By OKECH KENDO
Success is sweet when the celebrants are not the real achievers. Such is the way it has been with schools that have traditionally posted superlative results. Success of the class ahead inspires the next. The chain is sustained in the name of our school - our future, our heritage.
When fourth formers celebrate the performance of the candidates ahead of them, they set targets for themselves, and their schools.
Last year, Starehe Boys were sulking because they had slipped out of top ten in 2010 Kenya Certificate of Secondary Education examination results. Last week 2012 candidates and others were celebrating because the 2011 Starehe class had reclaimed the school’s space among the best.
The students had promised to rise after falling. Geoffrey Griffith, the founder of the Starehe tradition of excellence, should be happy because the legacy was not buried with him in 2005.
- 1 Schools grapple with learners’ mental health questions
- 2 How culture and natural disasters have kept learners out of schools
- 3 All set as mass tests for pupils start today
- 4 Whereabouts of 5,584 boys learners still unknown
So did other schools that know the challenge is not in the falling, but failing to rise up.
Asumbi Girls High School that once ranked alongside Ngandu Girls is back, and saying if Maranda can displace Alliance, there is nothing to stop them from eyeing Precious Blood Riruta’s place.
Asumbi and Precious Blood Riruta share a Catholic tradition, with an old girl as principal of the new national school in Homa Bay County.
Maranda High School’s national lead in Kiswahili, and number four slot in 2010 exams were thought to be miracles. By taking number one in KCSE 2011, Maranda has proved leadership makes the difference.
St Joseph’s Rapogi High School did as much, with a promise to better its stake in the coming years.
The Alliance siblings were number two nationally for the boys and three for the girls. Alliance Boys slipped one position, but maintained the touch of excellence. Alliance Girls High School gained two positions to the top.
Located a few kilometres west of Nairobi, the two Alliances share a tradition of healthy competition.
And the Maseno School has shown a huge capacity to rebound as it promised last year, with 97 per cent improvement on 2010 aggregate mean score per student. The school moved 20 positions towards the top-ten range in the KCSE 2011 where it belongs.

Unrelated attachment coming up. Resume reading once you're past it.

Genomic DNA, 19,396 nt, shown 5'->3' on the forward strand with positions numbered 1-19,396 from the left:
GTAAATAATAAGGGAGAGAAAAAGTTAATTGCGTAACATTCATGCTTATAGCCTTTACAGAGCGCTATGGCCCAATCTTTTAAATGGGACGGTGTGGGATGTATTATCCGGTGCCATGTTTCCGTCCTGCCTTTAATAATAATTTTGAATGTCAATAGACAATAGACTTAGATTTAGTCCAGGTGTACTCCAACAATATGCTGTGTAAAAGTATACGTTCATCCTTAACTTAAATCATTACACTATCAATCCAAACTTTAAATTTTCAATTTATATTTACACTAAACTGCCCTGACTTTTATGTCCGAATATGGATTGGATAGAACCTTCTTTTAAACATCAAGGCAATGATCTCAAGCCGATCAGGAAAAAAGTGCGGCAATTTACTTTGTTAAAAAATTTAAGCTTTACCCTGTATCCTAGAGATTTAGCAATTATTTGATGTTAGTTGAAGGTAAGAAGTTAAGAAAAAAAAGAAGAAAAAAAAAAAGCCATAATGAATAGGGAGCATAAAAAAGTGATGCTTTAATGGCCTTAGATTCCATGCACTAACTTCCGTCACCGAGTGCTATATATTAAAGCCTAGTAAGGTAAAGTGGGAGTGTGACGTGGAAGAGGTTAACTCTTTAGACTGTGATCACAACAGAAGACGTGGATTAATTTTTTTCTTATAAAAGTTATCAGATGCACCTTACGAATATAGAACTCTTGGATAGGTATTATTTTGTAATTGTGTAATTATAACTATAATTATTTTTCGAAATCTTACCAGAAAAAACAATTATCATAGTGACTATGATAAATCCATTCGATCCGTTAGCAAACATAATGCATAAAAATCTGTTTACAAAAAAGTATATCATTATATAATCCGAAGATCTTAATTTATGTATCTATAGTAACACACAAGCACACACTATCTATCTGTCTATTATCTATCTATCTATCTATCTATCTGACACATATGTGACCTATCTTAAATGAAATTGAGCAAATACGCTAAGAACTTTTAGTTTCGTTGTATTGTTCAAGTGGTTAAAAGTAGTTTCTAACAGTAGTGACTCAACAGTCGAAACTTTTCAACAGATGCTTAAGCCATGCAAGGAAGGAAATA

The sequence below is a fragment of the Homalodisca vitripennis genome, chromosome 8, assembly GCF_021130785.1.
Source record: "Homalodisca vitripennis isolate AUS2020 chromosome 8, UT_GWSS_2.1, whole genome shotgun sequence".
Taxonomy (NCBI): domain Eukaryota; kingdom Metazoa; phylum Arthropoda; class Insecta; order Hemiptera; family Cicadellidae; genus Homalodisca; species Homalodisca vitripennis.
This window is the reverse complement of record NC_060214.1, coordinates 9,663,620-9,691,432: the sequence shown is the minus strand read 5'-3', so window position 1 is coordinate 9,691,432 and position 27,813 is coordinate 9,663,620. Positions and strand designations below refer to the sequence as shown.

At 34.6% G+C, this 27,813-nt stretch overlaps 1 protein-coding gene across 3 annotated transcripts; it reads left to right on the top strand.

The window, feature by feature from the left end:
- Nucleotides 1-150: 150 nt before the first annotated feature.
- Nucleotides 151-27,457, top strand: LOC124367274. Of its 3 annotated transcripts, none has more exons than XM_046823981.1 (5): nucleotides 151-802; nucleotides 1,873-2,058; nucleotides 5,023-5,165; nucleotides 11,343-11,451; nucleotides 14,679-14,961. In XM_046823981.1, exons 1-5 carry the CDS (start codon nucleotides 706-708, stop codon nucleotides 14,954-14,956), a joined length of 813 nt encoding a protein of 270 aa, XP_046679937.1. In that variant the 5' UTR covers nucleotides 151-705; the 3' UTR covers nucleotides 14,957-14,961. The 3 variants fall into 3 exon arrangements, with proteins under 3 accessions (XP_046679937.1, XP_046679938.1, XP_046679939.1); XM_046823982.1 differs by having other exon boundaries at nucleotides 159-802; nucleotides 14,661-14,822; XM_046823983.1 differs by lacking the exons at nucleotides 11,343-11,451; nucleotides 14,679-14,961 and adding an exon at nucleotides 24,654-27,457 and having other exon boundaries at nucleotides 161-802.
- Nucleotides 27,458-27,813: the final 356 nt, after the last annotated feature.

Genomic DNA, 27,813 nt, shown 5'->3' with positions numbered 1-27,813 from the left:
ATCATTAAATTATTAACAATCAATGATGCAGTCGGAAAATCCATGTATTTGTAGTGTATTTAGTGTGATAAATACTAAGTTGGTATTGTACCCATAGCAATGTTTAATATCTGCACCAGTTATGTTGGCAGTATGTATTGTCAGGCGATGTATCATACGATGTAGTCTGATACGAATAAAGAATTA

Even with a huge enrolment that lowers the mean, Maseno has no by-products. All its candidates often attain university entry points. They graduate as disciplined junior adults, who are strong to serve, echoing the founders’ mission.
Founded in 1906, Maseno was intended to train citizens of the world who would serve in the African continent and the Commonwealth. The school has not disappointed, counting the late Prof Thomas Odhiambo, founder of the International Centre for Insect Physiology and Ecology, and pioneer scholar Prof Daudi Wasawo among its rich directory of alumni.
With a proud legacy of more than a century, immortalised in the Anglican Church of Kenya chapel, named the Rock of Ages, the Maseno School students know what is expected of them. They rarely get lost in the crowd.
And Lenana School (the former Duke of York) is also on a rebound, like Maseno, the Alliances, and Mangu High School, to the top where tradition places them.
And St Patrick’s Iten is back to the citation range. Iten was once known for elite volleyball, but went into academic slumber. Thanks to Dr Chris Kiptoo, the chairman of the board, teachers, the principal, and students have shown what shared will can achieve. Homa Bay High School is also on the way back, having claimed most improved credit in 2010.
Now something about leadership: David Kariuki of Alliance High School, Dorothy Kamwilu of Alliance Girls, Boaz Owiti of Maranda, Peter Warui of Lenana, Paul Otula of Maseno, Henry Raichenya of Mangu, Thomas Ogola of Rapogi, and Sister Josephine Apiyo of Asumbi Girls High School, and others, have shown the quality of the fruits of their labour.
These are the unsung heroes and heroines. Yet our President finds it nearly all the time to celebrate politicians, even for no apparent reason. Politicians often get national awards mostly because the person who appoints them carries the knife and the pumpkin.
Ms Kamwilu of Alliance Girls High School stands out for understanding leadership must be tempered with compassion. Much in the same way as does the PS for Education Prof James ole Kiyiapi. The man who counts Alliance Boys as his alma mater has a passion for his job.
Let me explain credit for Kamwilu: A girl, age 13, woke up at 4am for the six years before the 2011 exams. She wanted to make Alliance or Kenya Girls High School grade.
With 420 points in 2011 KCPE, she was admitted to a school on the Thika-side of Kiambu County. She reported to the school she did not know. During visiting day, the little scholar told her parents this was not her dream school.
She insisted on returning home with her parents. She did in tears.
I asked a friend to tell the girl’s parents to share this experience with the principal of Alliance Girls High School. When they did, Ms Kamwilu admitted the girl, who was on the waiting list.
This young Kenyan would be a person to watch when the 2015 KCSE results are released.
And, by the way, who took away the keys to the once-famed Shimo La Tewa High School, at the Coast, Cardinal Otunga in Nyanza, Garbatula High School in northern Kenya, and State House Girls in Nairobi?
Writer is The Standard’s Managing Editor Quality and Production.